How a cancer warrior’s handmade hats became a source of strength
Lori-Anne Biebuyck braced herself for the bad news. Having lost both her parents to cancer, her mammogram had doctors on high alert. Six biopsies later, they diagnosed Biebuyck with stage four breast cancer. The days that followed brought tears, chemotherapy, and hair loss. Biebuyck tried to hide it with wigs and scarves, but none of them felt right. Then her friend made her a hat. It’s colour and cheer emboldened Biebuyck and resulted in a surge of inspiration. “Cancer has brought a lot of pain into my life,” Biebuyck says. “I decided to turn the pain into something beautiful.”
Biebuyck started making hats in every hue, each with different fabric and flowers. Her accessories are an armour of positivity in trying moments. “People that go through chemotherapy sit there on their own,” Biebuyck says. During the long sessions, these simple creations can wrap someone in comfort. “It’s important to have a way to make you feel beautiful and express yourself,” Biebuyck says. “That shouldn’t stop just because you’re getting chemotherapy.” To motivate others, she sends her crafty headgear to people who share her struggle.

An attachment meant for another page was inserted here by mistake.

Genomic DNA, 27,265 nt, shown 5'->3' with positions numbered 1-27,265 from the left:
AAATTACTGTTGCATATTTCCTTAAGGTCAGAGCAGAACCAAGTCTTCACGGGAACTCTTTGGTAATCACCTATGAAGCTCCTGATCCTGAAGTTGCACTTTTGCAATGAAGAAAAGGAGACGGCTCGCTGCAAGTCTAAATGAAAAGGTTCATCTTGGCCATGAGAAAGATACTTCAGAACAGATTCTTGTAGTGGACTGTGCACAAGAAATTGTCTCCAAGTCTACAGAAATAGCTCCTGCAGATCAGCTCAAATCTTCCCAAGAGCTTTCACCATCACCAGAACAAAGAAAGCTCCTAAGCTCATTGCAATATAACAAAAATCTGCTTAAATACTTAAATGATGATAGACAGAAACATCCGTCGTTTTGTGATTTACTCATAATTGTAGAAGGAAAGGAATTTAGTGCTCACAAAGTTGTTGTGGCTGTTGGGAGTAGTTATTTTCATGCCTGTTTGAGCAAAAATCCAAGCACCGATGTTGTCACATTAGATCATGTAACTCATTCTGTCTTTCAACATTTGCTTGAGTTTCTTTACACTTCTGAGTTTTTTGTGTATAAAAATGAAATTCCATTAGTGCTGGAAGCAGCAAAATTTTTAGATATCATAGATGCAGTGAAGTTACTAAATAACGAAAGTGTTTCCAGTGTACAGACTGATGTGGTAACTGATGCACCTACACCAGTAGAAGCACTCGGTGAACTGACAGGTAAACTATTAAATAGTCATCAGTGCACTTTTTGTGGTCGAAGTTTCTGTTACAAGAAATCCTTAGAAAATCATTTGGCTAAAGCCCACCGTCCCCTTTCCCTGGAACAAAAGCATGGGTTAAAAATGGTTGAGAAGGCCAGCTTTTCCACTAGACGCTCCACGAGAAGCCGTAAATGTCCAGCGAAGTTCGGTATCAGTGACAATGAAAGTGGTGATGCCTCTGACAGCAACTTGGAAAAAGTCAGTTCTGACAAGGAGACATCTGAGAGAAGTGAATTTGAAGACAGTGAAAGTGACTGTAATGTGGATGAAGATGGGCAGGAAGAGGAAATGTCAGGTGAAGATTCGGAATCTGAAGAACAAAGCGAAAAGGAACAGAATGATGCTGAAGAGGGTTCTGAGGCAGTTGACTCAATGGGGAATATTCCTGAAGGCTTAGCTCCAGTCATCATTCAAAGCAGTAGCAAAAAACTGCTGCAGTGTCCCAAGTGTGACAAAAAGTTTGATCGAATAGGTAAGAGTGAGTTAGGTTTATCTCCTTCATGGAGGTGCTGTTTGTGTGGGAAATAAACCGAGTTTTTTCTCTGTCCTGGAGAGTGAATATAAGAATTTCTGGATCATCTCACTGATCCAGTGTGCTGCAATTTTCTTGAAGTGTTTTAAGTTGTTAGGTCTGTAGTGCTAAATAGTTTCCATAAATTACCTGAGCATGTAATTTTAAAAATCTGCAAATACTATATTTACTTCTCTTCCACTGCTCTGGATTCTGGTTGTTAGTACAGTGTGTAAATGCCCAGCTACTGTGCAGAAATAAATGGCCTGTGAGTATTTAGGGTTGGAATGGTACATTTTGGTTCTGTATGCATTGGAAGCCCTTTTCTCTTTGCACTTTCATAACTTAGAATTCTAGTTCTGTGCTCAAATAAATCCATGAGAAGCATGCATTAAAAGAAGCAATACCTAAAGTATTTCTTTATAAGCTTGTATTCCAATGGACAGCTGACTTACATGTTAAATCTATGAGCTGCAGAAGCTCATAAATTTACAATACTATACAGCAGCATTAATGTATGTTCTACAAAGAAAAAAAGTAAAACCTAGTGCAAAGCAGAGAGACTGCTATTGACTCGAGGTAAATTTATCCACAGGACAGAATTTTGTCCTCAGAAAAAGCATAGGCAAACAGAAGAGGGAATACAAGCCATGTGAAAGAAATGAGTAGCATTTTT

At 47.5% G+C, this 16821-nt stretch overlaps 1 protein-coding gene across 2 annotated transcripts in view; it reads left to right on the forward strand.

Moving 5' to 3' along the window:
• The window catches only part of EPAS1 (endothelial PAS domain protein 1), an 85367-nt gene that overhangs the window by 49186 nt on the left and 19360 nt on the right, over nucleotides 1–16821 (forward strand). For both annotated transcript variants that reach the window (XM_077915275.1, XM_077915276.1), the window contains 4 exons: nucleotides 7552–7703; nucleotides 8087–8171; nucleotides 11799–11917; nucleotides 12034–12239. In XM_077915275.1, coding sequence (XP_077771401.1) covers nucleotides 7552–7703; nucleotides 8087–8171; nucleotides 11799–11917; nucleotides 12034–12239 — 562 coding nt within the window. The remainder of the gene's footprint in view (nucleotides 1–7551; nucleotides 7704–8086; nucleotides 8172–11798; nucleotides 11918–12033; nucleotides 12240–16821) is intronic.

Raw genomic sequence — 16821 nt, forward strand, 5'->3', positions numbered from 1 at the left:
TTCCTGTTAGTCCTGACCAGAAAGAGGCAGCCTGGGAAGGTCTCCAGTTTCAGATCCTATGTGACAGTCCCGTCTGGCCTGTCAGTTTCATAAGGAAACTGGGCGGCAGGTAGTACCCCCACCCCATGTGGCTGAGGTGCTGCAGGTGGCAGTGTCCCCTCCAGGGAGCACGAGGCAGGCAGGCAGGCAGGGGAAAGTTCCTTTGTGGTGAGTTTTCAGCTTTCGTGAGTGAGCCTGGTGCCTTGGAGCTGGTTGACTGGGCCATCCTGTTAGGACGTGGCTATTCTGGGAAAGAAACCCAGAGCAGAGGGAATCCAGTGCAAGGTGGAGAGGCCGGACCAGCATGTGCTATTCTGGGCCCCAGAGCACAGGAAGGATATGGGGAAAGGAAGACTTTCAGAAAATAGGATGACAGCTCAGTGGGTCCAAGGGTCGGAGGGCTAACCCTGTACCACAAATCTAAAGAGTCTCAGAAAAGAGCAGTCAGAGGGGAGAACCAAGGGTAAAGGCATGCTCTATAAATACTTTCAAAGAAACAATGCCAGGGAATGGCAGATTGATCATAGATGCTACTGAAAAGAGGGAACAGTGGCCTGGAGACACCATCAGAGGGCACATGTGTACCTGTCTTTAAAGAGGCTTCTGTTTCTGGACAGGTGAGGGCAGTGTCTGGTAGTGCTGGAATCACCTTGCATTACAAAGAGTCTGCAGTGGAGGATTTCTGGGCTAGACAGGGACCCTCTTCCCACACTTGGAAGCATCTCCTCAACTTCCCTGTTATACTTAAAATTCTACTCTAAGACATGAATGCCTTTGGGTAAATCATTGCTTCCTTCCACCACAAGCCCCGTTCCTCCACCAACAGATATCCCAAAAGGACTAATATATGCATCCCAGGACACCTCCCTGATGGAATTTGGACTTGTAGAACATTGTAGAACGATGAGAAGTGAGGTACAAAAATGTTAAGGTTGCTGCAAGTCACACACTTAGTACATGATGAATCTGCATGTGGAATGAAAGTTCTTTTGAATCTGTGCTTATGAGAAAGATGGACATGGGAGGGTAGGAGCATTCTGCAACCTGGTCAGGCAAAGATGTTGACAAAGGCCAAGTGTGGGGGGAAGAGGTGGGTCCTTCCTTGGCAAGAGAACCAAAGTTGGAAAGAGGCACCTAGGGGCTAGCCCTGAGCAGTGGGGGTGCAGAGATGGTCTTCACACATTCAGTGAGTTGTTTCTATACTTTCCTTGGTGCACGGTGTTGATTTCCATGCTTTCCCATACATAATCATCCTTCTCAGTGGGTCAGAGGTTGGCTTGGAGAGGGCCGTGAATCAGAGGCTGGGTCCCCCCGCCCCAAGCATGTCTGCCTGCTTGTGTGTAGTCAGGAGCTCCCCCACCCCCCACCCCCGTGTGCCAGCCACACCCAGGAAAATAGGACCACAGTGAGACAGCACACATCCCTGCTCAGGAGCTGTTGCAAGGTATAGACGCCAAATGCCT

Ever since the end of last year, Biebuyck’s hats have touched heads and hearts across the nation. More importantly, they’ve transformed the way people with cancer see themselves. “They give them confidence,” Biebuyck says. “They give them hope.” On her Facebook page, BALD and Beautiful, the cancer warrior shares tutorials, personal experiences, and daily messages of strength. In return, she receives pictures of people wearing her creations with pride. “It means a lot to see the joy a hat can bring,” Biebuyck says. Although we can’t absolve someone’s pain, there’s always a way to make the journey a little easier.